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ASUU not in support of signed student loan bill – Bolarin

ASUU to FG: Release promotion arrears or risk industrial action

Some key members of the Academic Staff Union of Universities (ASUU) are not applauding the student loan Act recently signed by President Bola Tinubu.

Some of these tertiary education workers think student loans are not feasible in Nigeria.

Gbolahan Bolarin, ASUU chairperson of the Federal University of Technology, Minna chapter condemned the student loan bill signed into law by the president.

Bolarin in his statement disclosed that the law is not feasible as the peculiarities of Nigeria were not considered before signing the bill into law.

The ASUU chapter leader maintained that the problem with the country is that the leadership wants to replicate what they see in some other countries without giving any consideration to what is obtainable in Nigeria.

“The problem in Nigeria is that we copy policies from other countries and want to replicate them in our country without considering the situation here. Where are the jobs in Nigeria?

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There are graduates from over 20 years ago who are still jobless. Now the thing about this scheme is that as you repay, another person gets access to the loan,” he said.

The lecturer expressed worries that it may be difficult for students who obtain the loan to pay back due to the high unemployment rate in the country and the awful remuneration.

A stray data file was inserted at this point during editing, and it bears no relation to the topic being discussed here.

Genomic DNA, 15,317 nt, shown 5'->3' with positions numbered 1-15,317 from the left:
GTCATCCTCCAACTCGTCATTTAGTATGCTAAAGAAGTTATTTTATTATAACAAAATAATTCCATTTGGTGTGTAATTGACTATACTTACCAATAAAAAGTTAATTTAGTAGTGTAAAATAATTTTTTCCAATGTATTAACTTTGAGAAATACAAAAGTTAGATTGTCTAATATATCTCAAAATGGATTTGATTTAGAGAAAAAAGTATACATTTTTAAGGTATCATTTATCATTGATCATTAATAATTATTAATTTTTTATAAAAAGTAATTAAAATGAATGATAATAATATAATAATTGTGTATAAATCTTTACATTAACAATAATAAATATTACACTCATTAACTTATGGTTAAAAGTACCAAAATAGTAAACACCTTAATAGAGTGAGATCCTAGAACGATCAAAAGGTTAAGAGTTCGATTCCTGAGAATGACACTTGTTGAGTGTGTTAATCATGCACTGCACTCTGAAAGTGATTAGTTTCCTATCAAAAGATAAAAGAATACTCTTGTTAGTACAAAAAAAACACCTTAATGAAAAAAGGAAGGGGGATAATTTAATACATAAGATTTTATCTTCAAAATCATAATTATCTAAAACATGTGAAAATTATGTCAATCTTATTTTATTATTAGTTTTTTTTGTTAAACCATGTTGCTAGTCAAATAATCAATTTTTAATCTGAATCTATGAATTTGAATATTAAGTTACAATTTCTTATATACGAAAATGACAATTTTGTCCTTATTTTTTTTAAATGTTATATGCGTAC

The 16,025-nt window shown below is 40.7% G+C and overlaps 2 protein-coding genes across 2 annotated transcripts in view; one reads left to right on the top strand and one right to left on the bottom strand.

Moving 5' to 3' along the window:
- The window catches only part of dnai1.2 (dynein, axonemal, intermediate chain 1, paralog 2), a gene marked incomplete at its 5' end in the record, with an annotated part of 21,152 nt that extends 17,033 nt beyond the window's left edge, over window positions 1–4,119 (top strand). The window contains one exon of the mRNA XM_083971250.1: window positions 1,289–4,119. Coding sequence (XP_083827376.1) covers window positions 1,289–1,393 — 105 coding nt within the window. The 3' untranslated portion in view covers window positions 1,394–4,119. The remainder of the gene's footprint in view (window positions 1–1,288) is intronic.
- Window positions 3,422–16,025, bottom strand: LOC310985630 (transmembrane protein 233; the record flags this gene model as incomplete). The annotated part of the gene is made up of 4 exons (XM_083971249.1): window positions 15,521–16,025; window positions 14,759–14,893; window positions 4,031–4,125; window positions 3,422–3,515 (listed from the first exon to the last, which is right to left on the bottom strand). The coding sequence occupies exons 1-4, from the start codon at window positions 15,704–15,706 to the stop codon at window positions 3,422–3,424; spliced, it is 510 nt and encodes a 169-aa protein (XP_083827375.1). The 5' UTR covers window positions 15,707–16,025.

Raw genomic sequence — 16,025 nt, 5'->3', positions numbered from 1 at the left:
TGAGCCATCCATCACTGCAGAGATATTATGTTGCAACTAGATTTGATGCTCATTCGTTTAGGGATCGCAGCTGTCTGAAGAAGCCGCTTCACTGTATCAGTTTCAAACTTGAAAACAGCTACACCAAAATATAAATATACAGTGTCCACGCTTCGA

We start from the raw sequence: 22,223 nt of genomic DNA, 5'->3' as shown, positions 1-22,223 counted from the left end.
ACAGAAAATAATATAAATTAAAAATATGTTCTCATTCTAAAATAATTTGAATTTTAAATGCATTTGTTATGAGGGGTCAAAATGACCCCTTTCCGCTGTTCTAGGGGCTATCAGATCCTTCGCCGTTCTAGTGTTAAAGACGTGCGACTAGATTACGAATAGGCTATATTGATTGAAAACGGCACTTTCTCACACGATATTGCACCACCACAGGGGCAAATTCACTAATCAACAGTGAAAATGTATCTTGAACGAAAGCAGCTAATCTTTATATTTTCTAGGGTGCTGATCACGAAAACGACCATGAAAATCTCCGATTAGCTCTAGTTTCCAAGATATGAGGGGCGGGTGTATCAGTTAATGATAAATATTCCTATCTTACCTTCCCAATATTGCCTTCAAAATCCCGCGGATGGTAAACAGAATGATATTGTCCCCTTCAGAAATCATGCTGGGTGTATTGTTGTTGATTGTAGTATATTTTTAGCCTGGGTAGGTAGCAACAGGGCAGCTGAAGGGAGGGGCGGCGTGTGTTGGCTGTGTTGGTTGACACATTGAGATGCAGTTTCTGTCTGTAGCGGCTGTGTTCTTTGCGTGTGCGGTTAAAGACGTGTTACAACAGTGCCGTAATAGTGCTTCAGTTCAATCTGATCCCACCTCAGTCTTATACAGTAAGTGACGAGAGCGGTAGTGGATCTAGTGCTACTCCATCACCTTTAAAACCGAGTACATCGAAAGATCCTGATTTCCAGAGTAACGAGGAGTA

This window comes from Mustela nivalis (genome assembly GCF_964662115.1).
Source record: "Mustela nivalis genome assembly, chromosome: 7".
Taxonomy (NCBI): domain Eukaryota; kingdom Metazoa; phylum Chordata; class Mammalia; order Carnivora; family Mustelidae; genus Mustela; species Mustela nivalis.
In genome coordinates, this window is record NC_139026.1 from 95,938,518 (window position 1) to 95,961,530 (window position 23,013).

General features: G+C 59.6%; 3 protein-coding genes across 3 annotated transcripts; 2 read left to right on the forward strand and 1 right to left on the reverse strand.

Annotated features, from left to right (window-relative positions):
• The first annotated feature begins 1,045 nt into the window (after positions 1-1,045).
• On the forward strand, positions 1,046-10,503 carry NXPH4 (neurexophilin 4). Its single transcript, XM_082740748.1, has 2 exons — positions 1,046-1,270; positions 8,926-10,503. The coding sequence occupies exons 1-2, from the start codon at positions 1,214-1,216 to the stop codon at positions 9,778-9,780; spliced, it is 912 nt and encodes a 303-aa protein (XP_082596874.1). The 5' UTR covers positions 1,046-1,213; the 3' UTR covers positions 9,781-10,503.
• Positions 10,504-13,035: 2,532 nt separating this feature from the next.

The FUTMinna union leader explained that ASUU stood against the bill from its commencement because the scheme is not feasible nor sustainable and therefore, dead on arrival.

“Now that the scheme will provide N1 million per year, suppose a student comes to FUTMinna and stays for five years. That means you will receive N5m; what is the guarantee that you will get a job to pay it back? As of today, the minimum wage is N30,000. Is it feasible?

From the beginning, ASUU fought against it because of these issues. There are no two ways about it; this scheme is not going to be sustainable.

You can see universities hiking fees, more universities will do this because governing councils of schools are looking for ways to fund schools; before you know it, the level of enrolment in public universities will be reduced,” he noted.